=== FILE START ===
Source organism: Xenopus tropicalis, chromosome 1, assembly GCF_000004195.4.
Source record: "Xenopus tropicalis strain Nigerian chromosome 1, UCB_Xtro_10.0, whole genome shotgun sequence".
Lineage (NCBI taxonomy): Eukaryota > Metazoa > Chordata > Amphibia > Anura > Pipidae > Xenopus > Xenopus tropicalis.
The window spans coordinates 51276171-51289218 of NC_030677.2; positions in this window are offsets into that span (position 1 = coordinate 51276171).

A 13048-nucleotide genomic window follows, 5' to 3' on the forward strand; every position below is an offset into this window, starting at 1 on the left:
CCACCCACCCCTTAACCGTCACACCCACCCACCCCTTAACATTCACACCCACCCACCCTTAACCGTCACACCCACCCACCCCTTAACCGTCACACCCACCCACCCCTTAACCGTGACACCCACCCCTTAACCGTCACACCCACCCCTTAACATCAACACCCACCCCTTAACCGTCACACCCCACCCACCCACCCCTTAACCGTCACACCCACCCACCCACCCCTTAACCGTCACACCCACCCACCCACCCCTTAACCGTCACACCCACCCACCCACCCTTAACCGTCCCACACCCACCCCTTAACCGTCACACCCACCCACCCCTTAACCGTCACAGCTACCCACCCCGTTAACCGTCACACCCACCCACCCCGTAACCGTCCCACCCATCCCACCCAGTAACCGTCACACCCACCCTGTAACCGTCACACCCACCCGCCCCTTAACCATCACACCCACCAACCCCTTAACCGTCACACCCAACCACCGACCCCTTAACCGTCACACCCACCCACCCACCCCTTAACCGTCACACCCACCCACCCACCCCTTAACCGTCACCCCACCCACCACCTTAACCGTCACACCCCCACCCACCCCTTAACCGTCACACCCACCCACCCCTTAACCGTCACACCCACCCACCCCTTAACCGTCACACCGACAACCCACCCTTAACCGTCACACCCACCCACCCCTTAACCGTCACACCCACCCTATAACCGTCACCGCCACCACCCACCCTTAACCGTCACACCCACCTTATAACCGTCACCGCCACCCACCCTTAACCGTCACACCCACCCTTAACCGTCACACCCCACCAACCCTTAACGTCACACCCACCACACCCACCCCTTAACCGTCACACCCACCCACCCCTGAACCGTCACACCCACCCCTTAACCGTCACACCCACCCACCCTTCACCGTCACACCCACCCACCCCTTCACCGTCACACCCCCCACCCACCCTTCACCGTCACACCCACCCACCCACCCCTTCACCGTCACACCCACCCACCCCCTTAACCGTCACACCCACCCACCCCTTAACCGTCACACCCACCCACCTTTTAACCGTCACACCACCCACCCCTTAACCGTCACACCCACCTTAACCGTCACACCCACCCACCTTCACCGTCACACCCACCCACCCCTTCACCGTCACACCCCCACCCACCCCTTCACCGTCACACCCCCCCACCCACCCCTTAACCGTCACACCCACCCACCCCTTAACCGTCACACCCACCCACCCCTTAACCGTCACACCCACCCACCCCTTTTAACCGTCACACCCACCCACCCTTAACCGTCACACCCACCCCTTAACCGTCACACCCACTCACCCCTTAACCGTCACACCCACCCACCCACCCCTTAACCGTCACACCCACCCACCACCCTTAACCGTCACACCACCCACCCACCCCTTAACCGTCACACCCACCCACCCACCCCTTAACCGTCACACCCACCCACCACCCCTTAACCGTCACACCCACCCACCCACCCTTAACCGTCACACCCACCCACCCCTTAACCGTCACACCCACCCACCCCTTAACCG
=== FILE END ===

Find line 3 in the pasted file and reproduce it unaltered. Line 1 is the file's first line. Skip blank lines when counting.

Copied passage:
Lineage (NCBI taxonomy): Eukaryota > Metazoa > Chordata > Amphibia > Anura > Pipidae > Xenopus > Xenopus tropicalis.